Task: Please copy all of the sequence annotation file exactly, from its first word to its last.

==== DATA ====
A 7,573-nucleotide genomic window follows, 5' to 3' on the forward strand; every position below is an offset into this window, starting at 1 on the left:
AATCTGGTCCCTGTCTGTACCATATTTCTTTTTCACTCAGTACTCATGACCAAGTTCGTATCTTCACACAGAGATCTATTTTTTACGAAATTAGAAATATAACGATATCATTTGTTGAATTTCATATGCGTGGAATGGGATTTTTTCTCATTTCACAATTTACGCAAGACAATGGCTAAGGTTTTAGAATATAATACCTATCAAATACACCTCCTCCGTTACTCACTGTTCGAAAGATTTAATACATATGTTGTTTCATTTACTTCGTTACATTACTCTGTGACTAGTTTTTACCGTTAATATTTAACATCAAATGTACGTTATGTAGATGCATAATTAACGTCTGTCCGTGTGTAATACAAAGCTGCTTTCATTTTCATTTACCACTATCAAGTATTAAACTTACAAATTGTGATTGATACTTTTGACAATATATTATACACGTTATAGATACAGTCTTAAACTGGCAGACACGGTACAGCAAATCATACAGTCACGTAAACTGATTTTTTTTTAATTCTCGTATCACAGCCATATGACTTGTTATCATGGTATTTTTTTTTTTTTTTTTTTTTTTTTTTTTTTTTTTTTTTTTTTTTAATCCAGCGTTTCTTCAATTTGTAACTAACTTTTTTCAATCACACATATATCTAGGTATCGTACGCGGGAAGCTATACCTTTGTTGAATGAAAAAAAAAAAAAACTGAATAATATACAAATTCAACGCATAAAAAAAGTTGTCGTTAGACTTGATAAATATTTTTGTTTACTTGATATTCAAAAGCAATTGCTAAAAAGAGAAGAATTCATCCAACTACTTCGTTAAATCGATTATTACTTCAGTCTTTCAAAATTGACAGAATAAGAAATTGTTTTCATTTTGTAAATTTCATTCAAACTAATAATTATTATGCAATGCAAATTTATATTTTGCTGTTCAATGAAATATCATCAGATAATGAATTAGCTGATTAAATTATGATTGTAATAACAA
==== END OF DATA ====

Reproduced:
A 7,573-nucleotide genomic window follows, 5' to 3' on the forward strand; every position below is an offset into this window, starting at 1 on the left:
AATCTGGTCCCTGTCTGTACCATATTTCTTTTTCACTCAGTACTCATGACCAAGTTCGTATCTTCACACAGAGATCTATTTTTTACGAAATTAGAAATATAACGATATCATTTGTTGAATTTCATATGCGTGGAATGGGATTTTTTCTCATTTCACAATTTACGCAAGACAATGGCTAAGGTTTTAGAATATAATACCTATCAAATACACCTCCTCCGTTACTCACTGTTCGAAAGATTTAATACATATGTTGTTTCATTTACTTCGTTACATTACTCTGTGACTAGTTTTTACCGTTAATATTTAACATCAAATGTACGTTATGTAGATGCATAATTAACGTCTGTCCGTGTGTAATACAAAGCTGCTTTCATTTTCATTTACCACTATCAAGTATTAAACTTACAAATTGTGATTGATACTTTTGACAATATATTATACACGTTATAGATACAGTCTTAAACTGGCAGACACGGTACAGCAAATCATACAGTCACGTAAACTGATTTTTTTTTAATTCTCGTATCACAGCCATATGACTTGTTATCATGGTATTTTTTTTTTTTTTTTTTTTTTTTTTTTTTTTTTTTTTTTTTTTTAATCCAGCGTTTCTTCAATTTGTAACTAACTTTTTTCAATCACACATATATCTAGGTATCGTACGCGGGAAGCTATACCTTTGTTGAATGAAAAAAAAAAAAAACTGAATAATATACAAATTCAACGCATAAAAAAAGTTGTCGTTAGACTTGATAAATATTTTTGTTTACTTGATATTCAAAAGCAATTGCTAAAAAGAGAAGAATTCATCCAACTACTTCGTTAAATCGATTATTACTTCAGTCTTTCAAAATTGACAGAATAAGAAATTGTTTTCATTTTGTAAATTTCATTCAAACTAATAATTATTATGCAATGCAAATTTATATTTTGCTGTTCAATGAAATATCATCAGATAATGAATTAGCTGATTAAATTATGATTGTAATAACAA